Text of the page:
Science: Habitat Connectivity

herd of elk running across landscape dotted with small shrubs
Herd of elk

Connectivity refers to the degree that organisms or natural processes can move unimpeded across habitats – both terrestrial and aquatic. Natural and semi-natural components of the landscape must be large enough and connected enough to meet the needs of all species that use them. Without connectivity, processes like nutrient flow, gene flow, seasonal migration, pollination, and predator-prey relationships, cannot occur. Increasing connectivity is a critical strategy for addressing habitat loss and fragmentation, a top threat to biodiversity. A functional network of connected habitats is essential to the continued existence of California's diverse species and natural communities, in the face of both human land use and climate change. Climate change may impact both the quality and distribution of habitat, and the ranges of some species ranges are already shifting. Thus, connectivity also is important to allow for wildlife to adapt, adjust, and move in response to climate change.

CDFW Connectivity Work

CDFW’s mission is to manage California’s diverse fish, wildlife, and plant resources, and the habitats upon which they depend, for their ecological values and for their use and enjoyment by the public. In managing wildlife resources and habitat, many efforts underway at CDFW are tied to connectivity. CDFW works closely with federal, Tribal, state, and local agencies on three primary strategies to ensure habitat connectivity for wildlife:

  • Protect connectivity where habitat is still intact, through permanent conservation and adaptive management
  • Avoid further fragmentation of habitat (e.g., cluster urban development, roads, and other infrastructure projects where they are least likely to disrupt connectivity)
  • Minimize or mediate the effects of existing barriers to connectivity (e.g., create wildlife crossings or fish passage structures)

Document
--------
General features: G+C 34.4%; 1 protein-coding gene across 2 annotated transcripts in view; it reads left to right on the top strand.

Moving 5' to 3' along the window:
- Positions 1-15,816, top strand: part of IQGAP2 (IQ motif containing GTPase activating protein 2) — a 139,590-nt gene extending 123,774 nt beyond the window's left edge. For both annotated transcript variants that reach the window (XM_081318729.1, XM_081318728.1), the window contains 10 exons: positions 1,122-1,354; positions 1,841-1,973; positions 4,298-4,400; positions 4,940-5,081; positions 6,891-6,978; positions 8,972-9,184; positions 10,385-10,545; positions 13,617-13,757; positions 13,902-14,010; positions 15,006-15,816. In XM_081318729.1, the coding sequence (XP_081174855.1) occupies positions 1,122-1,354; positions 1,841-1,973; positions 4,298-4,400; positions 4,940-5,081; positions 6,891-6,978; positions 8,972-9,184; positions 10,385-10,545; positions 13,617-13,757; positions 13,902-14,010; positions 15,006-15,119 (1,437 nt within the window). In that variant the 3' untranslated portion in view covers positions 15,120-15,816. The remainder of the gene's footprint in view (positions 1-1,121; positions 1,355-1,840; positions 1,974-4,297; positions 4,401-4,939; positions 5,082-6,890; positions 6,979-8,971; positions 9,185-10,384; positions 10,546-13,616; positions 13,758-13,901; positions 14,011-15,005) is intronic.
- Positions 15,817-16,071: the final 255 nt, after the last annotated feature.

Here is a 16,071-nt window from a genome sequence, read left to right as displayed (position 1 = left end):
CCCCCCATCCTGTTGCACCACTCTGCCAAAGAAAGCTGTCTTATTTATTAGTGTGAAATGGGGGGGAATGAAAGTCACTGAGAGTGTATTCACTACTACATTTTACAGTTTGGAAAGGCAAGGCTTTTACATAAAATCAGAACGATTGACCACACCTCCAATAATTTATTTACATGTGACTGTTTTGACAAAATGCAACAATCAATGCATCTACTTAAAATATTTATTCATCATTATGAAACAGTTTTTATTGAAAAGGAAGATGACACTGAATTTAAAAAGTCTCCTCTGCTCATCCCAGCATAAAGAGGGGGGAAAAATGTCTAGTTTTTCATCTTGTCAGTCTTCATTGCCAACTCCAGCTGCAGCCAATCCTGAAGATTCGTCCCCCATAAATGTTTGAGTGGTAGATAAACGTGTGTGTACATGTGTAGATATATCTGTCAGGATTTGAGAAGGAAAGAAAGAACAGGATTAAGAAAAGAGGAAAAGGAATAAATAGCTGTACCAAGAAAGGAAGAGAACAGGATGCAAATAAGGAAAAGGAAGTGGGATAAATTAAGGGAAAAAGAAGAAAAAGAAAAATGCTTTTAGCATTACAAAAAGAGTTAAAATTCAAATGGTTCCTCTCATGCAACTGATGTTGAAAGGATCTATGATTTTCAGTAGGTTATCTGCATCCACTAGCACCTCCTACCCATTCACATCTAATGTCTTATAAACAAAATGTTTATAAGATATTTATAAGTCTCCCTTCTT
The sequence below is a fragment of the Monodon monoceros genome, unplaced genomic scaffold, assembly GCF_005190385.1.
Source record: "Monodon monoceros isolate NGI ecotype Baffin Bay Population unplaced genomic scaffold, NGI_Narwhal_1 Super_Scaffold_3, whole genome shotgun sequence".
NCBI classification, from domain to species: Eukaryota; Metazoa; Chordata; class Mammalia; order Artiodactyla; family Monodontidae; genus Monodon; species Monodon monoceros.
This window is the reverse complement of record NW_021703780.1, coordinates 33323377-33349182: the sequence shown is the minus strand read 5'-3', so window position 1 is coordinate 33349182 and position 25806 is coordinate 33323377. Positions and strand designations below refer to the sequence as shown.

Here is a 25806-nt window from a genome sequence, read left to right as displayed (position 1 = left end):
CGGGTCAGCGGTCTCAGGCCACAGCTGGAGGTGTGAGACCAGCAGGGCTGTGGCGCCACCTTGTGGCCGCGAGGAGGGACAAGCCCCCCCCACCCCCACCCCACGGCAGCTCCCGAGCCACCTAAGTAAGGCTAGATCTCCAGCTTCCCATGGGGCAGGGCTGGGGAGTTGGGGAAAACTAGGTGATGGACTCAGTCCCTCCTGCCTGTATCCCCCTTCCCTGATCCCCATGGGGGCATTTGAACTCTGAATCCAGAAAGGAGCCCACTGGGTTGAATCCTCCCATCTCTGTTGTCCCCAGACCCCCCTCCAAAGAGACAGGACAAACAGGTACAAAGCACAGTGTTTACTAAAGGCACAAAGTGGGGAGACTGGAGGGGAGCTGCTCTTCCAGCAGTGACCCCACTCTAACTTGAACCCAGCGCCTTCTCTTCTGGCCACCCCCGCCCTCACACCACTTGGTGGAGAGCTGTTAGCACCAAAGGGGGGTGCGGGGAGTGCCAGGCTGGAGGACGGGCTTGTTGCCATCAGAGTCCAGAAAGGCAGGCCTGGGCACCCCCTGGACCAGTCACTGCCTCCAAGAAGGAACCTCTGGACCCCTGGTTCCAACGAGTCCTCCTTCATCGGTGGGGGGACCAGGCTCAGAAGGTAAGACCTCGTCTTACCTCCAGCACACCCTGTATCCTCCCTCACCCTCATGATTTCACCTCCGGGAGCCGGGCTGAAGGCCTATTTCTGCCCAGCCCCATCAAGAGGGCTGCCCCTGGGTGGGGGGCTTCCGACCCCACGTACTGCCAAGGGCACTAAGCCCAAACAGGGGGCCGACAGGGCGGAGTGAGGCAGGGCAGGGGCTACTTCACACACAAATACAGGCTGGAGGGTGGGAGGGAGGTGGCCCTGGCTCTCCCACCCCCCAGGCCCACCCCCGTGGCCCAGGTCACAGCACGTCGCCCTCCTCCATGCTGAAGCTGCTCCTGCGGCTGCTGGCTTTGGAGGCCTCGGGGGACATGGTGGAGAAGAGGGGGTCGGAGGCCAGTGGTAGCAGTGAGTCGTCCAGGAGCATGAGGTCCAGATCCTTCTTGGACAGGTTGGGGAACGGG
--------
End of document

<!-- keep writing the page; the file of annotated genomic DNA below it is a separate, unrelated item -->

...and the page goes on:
In order to implement these strategies, scientists must understand how habitats are connected, the corridors that animals use to move through the landscape, and the locations of barriers that impede movement.

Terrestrial Habitat Connectivity

map of california with different shades of color depicting levels of connectivity - click to enlarge in new windowTerrestrial habitat connectivity is measured by how well habitats in the landscape are connected to allow for the flow of ecological processes and animal movement. Habitats are generally defined by the vegetation type, vegetation structure (e.g., trees, shrubs), geologic features, and water features present at a location. Together, these features determine which species can live and survive in the area. Terrestrial habitat connectivity allows organisms to move through the landscape and between habitats. This includes daily movements to find food and resting places, yearly movement (e.g., seasonal migration), and occasional movement (e.g., dispersal to new territories or to find mates or movement to flee a natural disaster). Habitat connectivity also allows organisms to shift their distributions slowly over time due to climate change. Fragmentation due to human development and infrastructure creates barriers in the landscape that impede habitat connectivity.